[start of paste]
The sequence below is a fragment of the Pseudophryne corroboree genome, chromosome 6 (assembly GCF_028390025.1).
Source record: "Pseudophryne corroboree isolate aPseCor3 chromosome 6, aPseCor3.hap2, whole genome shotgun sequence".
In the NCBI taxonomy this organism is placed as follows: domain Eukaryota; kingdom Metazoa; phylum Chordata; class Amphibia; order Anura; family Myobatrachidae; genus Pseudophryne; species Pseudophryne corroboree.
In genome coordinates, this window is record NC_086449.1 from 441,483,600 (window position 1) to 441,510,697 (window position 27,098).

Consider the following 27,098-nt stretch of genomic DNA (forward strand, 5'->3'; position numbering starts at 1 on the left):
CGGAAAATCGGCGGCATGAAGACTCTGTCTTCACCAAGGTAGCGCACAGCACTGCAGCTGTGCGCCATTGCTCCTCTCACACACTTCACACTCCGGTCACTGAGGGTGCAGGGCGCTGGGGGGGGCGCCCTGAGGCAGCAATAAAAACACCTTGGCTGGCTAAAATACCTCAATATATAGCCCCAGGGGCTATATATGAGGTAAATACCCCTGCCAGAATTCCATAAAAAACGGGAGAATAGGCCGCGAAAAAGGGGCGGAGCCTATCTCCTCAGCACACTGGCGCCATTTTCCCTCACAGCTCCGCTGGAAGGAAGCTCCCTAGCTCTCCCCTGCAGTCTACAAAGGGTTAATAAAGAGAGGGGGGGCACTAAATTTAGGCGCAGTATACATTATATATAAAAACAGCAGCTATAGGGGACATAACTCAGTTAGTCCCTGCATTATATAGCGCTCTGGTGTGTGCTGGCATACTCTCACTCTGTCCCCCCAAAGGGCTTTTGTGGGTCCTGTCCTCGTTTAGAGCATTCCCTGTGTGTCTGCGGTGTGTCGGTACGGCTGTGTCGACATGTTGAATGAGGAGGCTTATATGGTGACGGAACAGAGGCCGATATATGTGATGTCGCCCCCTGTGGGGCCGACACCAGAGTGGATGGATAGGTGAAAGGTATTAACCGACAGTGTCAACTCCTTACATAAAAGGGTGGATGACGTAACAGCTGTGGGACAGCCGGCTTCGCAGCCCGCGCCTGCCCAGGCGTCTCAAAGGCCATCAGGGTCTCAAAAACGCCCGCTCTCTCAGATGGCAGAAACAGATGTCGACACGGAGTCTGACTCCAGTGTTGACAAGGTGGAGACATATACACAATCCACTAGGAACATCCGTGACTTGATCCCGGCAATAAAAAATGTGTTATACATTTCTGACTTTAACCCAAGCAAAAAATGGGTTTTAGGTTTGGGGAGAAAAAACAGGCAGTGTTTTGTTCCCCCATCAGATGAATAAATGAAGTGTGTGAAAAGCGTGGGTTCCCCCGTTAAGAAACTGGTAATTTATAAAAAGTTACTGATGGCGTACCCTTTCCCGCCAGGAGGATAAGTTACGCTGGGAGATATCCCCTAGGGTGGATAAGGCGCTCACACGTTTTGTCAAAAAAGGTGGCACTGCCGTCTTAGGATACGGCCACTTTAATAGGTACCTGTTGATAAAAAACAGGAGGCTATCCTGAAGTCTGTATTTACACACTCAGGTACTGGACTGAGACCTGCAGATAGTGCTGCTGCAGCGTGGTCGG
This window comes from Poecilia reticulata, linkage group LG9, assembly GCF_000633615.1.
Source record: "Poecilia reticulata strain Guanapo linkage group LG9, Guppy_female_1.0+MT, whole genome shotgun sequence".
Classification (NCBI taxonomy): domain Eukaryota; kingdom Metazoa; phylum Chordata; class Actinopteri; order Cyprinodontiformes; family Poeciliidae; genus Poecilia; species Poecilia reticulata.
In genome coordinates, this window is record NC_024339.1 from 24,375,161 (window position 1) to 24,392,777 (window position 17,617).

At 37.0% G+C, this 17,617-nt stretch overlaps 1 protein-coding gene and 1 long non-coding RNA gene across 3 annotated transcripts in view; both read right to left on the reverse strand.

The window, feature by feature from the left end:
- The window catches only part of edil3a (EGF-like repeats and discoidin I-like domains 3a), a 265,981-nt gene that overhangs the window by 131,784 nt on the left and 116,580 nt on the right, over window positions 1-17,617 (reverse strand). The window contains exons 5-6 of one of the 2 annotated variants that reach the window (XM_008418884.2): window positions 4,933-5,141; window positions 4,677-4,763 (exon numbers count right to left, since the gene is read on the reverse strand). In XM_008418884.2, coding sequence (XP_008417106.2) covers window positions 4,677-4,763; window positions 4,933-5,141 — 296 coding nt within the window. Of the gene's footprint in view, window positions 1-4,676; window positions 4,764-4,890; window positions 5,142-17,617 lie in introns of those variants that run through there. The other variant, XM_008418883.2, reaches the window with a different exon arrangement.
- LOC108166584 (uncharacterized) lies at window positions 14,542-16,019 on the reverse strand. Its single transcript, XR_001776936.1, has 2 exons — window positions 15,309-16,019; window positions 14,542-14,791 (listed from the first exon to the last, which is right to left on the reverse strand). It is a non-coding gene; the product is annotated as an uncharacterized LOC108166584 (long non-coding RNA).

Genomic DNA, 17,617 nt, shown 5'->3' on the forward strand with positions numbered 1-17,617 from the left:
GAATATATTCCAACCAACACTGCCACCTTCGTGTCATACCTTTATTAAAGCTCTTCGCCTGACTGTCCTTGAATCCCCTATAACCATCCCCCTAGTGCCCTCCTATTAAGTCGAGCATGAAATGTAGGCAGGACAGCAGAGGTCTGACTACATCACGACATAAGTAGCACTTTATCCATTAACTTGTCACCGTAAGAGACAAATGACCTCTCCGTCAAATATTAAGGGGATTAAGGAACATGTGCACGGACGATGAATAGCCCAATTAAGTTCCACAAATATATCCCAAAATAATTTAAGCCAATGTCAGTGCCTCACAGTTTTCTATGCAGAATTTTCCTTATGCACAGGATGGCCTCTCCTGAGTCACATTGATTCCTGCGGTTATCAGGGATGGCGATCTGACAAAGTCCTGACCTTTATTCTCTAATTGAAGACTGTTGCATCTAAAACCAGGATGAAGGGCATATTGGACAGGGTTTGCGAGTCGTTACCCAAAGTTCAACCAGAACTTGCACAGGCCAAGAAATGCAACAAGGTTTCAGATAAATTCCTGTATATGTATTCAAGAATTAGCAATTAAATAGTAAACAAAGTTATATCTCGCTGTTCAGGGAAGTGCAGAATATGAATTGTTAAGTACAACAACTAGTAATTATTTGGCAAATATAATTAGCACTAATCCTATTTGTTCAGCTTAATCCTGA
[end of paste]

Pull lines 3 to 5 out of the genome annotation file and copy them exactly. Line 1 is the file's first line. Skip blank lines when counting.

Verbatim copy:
In the NCBI taxonomy this organism is placed as follows: domain Eukaryota; kingdom Metazoa; phylum Chordata; class Amphibia; order Anura; family Myobatrachidae; genus Pseudophryne; species Pseudophryne corroboree.
In genome coordinates, this window is record NC_086449.1 from 441,483,600 (window position 1) to 441,510,697 (window position 27,098).

Consider the following 27,098-nt stretch of genomic DNA (forward strand, 5'->3'; position numbering starts at 1 on the left):